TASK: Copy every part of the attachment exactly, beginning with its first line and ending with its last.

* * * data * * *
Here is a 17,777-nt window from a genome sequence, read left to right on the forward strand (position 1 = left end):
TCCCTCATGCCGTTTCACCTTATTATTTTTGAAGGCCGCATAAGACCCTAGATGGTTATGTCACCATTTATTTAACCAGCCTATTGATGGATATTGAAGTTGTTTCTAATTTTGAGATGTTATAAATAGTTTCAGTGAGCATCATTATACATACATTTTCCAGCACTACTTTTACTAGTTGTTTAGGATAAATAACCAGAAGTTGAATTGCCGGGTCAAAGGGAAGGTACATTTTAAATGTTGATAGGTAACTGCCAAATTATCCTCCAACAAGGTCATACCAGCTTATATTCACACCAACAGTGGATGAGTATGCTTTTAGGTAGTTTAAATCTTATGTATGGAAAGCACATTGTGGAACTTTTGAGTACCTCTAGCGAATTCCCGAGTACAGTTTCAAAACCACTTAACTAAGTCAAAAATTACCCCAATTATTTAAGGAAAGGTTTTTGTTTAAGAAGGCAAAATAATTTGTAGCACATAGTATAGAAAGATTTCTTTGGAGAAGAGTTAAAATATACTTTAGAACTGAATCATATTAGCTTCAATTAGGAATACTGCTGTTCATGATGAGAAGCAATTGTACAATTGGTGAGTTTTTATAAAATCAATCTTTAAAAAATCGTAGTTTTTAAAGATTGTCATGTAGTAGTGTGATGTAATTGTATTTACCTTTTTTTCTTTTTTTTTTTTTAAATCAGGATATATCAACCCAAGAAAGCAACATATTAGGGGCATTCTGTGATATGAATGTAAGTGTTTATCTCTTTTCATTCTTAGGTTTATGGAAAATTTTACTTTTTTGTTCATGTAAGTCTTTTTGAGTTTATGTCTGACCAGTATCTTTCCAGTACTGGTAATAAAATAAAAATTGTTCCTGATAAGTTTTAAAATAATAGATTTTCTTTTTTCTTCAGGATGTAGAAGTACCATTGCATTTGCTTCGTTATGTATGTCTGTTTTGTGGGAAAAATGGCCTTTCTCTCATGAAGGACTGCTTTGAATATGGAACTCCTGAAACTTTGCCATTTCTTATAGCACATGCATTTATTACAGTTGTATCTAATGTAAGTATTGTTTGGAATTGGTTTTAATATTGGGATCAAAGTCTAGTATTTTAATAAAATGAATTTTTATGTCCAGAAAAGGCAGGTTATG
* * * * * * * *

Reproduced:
Here is a 17,777-nt window from a genome sequence, read left to right on the forward strand (position 1 = left end):
TCCCTCATGCCGTTTCACCTTATTATTTTTGAAGGCCGCATAAGACCCTAGATGGTTATGTCACCATTTATTTAACCAGCCTATTGATGGATATTGAAGTTGTTTCTAATTTTGAGATGTTATAAATAGTTTCAGTGAGCATCATTATACATACATTTTCCAGCACTACTTTTACTAGTTGTTTAGGATAAATAACCAGAAGTTGAATTGCCGGGTCAAAGGGAAGGTACATTTTAAATGTTGATAGGTAACTGCCAAATTATCCTCCAACAAGGTCATACCAGCTTATATTCACACCAACAGTGGATGAGTATGCTTTTAGGTAGTTTAAATCTTATGTATGGAAAGCACATTGTGGAACTTTTGAGTACCTCTAGCGAATTCCCGAGTACAGTTTCAAAACCACTTAACTAAGTCAAAAATTACCCCAATTATTTAAGGAAAGGTTTTTGTTTAAGAAGGCAAAATAATTTGTAGCACATAGTATAGAAAGATTTCTTTGGAGAAGAGTTAAAATATACTTTAGAACTGAATCATATTAGCTTCAATTAGGAATACTGCTGTTCATGATGAGAAGCAATTGTACAATTGGTGAGTTTTTATAAAATCAATCTTTAAAAAATCGTAGTTTTTAAAGATTGTCATGTAGTAGTGTGATGTAATTGTATTTACCTTTTTTTCTTTTTTTTTTTTTAAATCAGGATATATCAACCCAAGAAAGCAACATATTAGGGGCATTCTGTGATATGAATGTAAGTGTTTATCTCTTTTCATTCTTAGGTTTATGGAAAATTTTACTTTTTTGTTCATGTAAGTCTTTTTGAGTTTATGTCTGACCAGTATCTTTCCAGTACTGGTAATAAAATAAAAATTGTTCCTGATAAGTTTTAAAATAATAGATTTTCTTTTTTCTTCAGGATGTAGAAGTACCATTGCATTTGCTTCGTTATGTATGTCTGTTTTGTGGGAAAAATGGCCTTTCTCTCATGAAGGACTGCTTTGAATATGGAACTCCTGAAACTTTGCCATTTCTTATAGCACATGCATTTATTACAGTTGTATCTAATGTAAGTATTGTTTGGAATTGGTTTTAATATTGGGATCAAAGTCTAGTATTTTAATAAAATGAATTTTTATGTCCAGAAAAGGCAGGTTATG